Language, its development
and pathologies
Isabelle Rapin
Pediatric Neurology Seminar, Dec. 4, 2013
No conflict of interest
Tools to investigate brain basis of
behavior









Behavioral observation, neuropsychology
Brain lesions, diseases
Inhibitory rTMS (transient virtual focal lesions)
Histology (incl. focal gene expression)
Structural imaging: CT, MRI, DTI (connectivity)
Metabolism: PET (glucose, metabolites, transmitters)
↑ blood flow during task : fMRI (BOLD)
Electrophysiology: EEG, ERP
Magnetoencephalography
Some advantages/drawbacks
of these tools






All: group data, comparisons, baseline problem
Electrophysiology/MEG: real time data
EEG/ERP: good time, poor spatial resolution
MEG: realtime, subcortical data, expensive and
not widely available
fMRI: reasonable spatial but not time resolution.
Most require cooperative subj., but advantage of
clever experiments.
PET: radiation, etc.
Language in the brain
What is language?
 In the individual: A computational system
between thought and an acoustic signal
(Hickok, 2006)
 Among people: A shared medium to
transmit information
Multiple language modalities
(all: sensory → code/grammar → motor)
 Oral – speech
 Written – reading, writing
 Gestural – Sign
 Somatosensory - Braille
 Mathematical notation
 Chemical, genetic symbols, etc.
 Musical notation
 Dance notation
 Blue prints
 Etc., etc.
Levels of language
 Phonology - sound units of language
 Grammar/syntax - word order, word
markers [morphemes], grammatical
[closed class] words
 Semantics - interface of (known) words
– lexicon - to meaning
 Pragmatics - communicative intent,
verbal, non-verbal (prosody, gestures)
Steps in language processing
Input
(sensory)
Decoding
Output
(motor)
Higher order
processing
Encoding
Steps in language processing





Input: sound to language (phonetics)
Decoding input: phonological form +
lexical/semantic information
Comprehension/programming: grammar,
sentence. Working verbal memory, executive
skills, attention…
Programming output: lexical item + phonological
form
Output: motor, i.e., speech, other language
modalities
Classic view: Language areas in the
left hemisphere
Classic view: Language
connectivity: left hemisphere
Peoppel et al., 2012
Current view of language in the left
hemisphere
Dorsal
stream
Dorsal stream
Ventral stream
Map sound to
articulation
Map sound to meaning
Gow 2012
Language Processing Circuitry






Primary auditory cortex (Heschel gyrus) ↔
Post. sup. temporal gyrus/sulc. (Wernicke)
Ventral lexicon (post. middle temp. gyr. ↔
temporal pole (semantic hub)
Ventral stream ↔ inf. frontal (Broca)
Dorsal lexicon (inf. parietal, supramargin. gyr.)
Dorsal stream ↔ premotor cortex and ↔ Broca
(phonological loop, rehearsal – work. memory)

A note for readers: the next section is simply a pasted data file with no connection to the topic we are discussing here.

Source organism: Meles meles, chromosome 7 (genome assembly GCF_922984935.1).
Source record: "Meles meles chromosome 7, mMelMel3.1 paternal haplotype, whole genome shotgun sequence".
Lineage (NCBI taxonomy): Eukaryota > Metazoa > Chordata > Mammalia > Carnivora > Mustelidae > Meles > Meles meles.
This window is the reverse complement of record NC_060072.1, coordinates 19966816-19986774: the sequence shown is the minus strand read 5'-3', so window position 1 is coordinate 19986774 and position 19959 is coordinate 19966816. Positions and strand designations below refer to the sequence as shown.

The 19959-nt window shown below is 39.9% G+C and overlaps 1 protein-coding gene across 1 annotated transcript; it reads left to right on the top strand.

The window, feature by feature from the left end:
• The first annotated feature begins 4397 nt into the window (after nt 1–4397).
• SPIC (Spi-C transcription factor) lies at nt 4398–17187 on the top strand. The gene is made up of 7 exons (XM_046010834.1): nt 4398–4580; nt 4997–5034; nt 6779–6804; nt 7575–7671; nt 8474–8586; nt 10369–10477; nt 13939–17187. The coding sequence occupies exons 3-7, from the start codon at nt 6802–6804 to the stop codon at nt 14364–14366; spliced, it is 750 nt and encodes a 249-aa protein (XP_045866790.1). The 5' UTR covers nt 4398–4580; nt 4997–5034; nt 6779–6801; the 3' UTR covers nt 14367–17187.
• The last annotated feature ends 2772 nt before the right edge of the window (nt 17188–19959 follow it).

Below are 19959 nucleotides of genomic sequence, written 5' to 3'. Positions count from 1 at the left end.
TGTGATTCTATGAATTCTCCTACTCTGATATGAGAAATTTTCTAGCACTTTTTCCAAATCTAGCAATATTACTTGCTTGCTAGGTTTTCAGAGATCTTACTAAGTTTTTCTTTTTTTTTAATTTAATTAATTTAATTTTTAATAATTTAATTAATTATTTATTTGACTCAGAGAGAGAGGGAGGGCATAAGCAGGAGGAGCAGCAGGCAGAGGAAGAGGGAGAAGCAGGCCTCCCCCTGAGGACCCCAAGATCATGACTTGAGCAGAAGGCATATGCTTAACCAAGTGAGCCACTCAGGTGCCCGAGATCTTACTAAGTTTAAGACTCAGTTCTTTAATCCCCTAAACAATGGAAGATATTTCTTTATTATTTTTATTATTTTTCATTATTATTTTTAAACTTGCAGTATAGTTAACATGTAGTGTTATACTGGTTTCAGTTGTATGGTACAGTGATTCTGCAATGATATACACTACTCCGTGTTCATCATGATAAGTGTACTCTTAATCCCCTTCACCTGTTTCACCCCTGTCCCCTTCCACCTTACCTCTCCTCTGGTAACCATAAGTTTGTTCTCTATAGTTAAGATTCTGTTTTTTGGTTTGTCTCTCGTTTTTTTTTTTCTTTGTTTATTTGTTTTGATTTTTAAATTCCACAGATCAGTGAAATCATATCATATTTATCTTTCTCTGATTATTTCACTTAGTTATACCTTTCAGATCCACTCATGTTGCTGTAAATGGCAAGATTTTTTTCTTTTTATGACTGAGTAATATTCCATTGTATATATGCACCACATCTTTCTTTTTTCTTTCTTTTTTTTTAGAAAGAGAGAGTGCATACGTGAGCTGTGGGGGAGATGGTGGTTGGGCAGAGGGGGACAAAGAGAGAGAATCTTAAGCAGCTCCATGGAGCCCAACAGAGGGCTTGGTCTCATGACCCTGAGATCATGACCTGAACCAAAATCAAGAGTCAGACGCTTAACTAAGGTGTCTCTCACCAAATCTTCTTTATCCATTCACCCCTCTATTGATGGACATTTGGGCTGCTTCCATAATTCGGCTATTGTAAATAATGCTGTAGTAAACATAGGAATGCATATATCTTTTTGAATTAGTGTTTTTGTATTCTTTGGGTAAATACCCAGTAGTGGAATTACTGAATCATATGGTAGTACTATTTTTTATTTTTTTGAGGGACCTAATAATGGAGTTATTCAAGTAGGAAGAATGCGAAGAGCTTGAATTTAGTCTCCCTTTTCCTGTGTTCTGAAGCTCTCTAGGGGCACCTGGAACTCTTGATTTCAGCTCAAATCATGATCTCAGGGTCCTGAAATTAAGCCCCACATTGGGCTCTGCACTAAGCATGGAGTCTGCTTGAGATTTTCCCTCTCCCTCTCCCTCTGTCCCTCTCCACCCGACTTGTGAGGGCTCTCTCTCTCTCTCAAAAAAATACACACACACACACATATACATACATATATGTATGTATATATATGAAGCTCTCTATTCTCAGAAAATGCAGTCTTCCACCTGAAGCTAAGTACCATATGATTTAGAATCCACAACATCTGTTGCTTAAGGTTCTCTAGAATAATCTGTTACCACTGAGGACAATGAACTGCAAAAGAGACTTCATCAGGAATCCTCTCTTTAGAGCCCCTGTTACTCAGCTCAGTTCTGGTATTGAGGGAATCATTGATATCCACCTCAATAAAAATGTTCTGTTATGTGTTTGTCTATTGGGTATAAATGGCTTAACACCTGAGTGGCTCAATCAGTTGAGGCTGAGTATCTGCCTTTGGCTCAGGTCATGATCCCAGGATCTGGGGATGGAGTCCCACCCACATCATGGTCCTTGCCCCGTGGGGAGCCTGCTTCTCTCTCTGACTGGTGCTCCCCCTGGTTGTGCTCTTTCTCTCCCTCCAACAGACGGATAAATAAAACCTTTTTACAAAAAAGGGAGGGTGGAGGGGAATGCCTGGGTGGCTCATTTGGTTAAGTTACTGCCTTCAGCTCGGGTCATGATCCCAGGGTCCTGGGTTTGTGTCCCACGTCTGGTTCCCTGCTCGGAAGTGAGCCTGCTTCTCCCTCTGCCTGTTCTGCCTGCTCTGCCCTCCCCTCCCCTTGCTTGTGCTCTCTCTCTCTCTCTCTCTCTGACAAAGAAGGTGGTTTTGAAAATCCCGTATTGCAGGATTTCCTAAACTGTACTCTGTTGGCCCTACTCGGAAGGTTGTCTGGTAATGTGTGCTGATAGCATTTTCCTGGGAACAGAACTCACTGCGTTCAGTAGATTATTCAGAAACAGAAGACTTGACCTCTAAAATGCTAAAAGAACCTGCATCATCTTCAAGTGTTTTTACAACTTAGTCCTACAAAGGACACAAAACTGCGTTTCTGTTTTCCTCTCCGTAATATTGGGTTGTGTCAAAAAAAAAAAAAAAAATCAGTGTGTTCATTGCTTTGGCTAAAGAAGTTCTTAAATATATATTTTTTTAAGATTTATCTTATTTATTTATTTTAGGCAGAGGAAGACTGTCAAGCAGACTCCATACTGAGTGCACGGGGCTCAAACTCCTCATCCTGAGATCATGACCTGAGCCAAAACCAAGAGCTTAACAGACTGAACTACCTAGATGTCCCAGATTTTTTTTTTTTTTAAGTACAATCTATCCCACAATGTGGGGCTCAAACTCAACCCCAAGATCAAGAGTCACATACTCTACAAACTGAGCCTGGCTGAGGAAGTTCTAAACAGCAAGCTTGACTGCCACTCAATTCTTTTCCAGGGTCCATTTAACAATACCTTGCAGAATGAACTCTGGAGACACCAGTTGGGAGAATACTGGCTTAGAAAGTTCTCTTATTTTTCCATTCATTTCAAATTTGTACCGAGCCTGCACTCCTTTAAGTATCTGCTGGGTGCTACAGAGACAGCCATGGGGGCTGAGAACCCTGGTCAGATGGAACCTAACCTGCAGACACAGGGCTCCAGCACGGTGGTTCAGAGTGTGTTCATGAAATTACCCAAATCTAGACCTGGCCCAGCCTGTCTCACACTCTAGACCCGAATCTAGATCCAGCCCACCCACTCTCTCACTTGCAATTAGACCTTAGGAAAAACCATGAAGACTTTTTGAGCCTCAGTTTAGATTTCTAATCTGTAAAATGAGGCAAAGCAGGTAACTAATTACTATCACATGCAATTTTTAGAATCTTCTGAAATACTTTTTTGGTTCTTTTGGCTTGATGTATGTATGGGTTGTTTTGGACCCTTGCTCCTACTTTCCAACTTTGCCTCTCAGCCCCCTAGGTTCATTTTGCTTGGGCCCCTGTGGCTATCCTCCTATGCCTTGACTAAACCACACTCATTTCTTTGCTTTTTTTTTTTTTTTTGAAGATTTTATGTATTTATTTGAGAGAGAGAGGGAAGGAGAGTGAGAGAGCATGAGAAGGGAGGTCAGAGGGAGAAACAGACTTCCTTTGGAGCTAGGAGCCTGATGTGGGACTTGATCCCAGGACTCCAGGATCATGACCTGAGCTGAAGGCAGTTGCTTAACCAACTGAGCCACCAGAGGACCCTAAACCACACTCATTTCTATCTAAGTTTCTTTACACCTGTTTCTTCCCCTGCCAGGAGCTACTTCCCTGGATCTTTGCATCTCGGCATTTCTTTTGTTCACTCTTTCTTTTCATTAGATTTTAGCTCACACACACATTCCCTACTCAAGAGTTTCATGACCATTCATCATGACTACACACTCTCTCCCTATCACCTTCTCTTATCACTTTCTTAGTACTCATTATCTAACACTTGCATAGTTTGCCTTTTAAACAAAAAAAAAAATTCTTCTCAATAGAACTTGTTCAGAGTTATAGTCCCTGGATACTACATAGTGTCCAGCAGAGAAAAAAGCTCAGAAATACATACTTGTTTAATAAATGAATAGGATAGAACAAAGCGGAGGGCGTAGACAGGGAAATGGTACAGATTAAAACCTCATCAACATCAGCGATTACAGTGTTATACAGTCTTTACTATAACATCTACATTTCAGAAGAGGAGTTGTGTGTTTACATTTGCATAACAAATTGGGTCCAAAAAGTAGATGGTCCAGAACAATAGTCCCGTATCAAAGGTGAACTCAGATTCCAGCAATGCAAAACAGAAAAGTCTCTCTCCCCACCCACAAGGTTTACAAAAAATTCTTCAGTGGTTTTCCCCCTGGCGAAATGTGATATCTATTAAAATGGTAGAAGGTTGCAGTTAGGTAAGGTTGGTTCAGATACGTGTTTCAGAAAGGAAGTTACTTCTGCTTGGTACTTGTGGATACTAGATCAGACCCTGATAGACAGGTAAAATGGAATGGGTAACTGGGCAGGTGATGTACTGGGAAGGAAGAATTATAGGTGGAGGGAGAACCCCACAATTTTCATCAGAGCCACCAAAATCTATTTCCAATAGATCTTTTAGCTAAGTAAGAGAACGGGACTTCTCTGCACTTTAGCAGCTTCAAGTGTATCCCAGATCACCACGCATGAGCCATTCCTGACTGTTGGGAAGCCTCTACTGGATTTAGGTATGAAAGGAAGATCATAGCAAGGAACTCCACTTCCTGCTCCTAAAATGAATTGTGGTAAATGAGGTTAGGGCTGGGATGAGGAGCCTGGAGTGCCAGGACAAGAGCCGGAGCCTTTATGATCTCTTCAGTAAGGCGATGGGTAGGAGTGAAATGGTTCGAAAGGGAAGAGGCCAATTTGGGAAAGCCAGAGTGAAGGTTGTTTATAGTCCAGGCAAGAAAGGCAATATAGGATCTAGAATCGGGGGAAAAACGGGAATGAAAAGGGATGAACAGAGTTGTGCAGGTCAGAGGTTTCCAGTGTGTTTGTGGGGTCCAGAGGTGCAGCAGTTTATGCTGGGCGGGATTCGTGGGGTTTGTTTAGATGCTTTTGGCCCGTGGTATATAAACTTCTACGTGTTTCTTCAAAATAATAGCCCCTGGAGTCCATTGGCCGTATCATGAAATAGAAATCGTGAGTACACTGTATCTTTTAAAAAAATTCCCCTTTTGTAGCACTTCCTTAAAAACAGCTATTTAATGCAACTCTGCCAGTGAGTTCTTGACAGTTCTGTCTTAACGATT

Schematic of language processing:
current view
4.
3.
.
1
2.
5.
3.
4.
Hickok 2009
Functional language processing:
dorsal and ventral streams
ATI
A
BA
Ant.temporal lobe
PM
Premotor cortex
Broca area
SMG
Supramarginal gyrus
AUD
Auditory cortex
Spt
Syvian parietal (Left only
STG
Superior temporal gyrus
MTG/ITG Middle/inferior temporal gyrus
Hickok 2009
Interhemispheric language
processing





Audition –sound → phonetic: bilateral
Dorsal pathway -- phoneme and articulation: left
Ventral pathway – map sound to meaning: left
>> right
Map words to thoughts (syntax, sentence):
bilateral distributed network
Map communicative intent (pragmatics): right
Lateralization of phonologic tasks
(meta-analysis of neuroimaging studies)
Left
Right
Vigneau et al., 2011
Lateralization of lexical semantic
tasks
(meta-analysis of neuroimaging studies)
Left
Right
Vigneau et al., 2011
Lateralization of syntax, sentences
(meta-analysis of neuroimaging studies)
Vigneau et al., 2011
Interfaces of language with
short term/working memory



Auditory buffer (aud. assoc. cortex) ↔
Prefrontal cortex ↔ perirhinal cortex,
hippocampus ↔ temporal cortex (working
memory + episodic-semantic memory) (ventral
stream + fornix & mammillo/ thalamic cingulate
connections)
Ventral interconnects dorsal stream (articul.)
Child & Benarroch, Neurology Nov. 19, 2013
Battaglia et al., Neurosci. Biobehav. Rev. 2012
Language development
Hearing is present in utero
 Cochlea is full size by the end of the
second trimester
 Infant hears in utero, e.g., mother’s heart
beat, borborygmi, voice
 Hearing acuity good and testable at birth,
matures during the first year
 Latency of obligatory auditory ERPs
decreases with maturation
Sequence of language development
 Phonology: at birth, function of language
exposure → bilingual advantage
 Pragmatics: at birth
 Semantics: starts at ~6 months
 Syntax: by ~ 2 years
 Reading: starts at preschool
Stages of language development






Neonate – hears speech sounds relevant to all
languages, hones the ones heard, loses others
~ 1 year -- Single word holophrastic utterances
~ 18-24 mos. – start of 2 word utterances,
mostly rote echoes
~ 24-30 mos. – 2 word utterances increase,
become individualized, start of grammatic rules
~ 3-4 years – sentences of increasing
complexity
Fully mature syntax -- → ~age 10 yrs or more
Semantic development
 Infants develop awareness of permanence
in the face of transformation (sounds,
moving faces, objects, movements, own
body parts)
 Infants associate speech sounds with
permanent stimuli
 By 1 year: they understand some words,
point to say “gimme” or “look”, may have
a few meaningful words
Syntactic development
 Starts at the 2 word stage, usually around
2 years
 Two word stage usually starts when
toddler has some 50 words in lexicon
 Sentences with articles, pronouns, and,
later, morphologic markers, usually
established by 3 years
 Very complex syntax not achieved until
well into the school years
Are late talking toddlers at risk for
specific language impairment?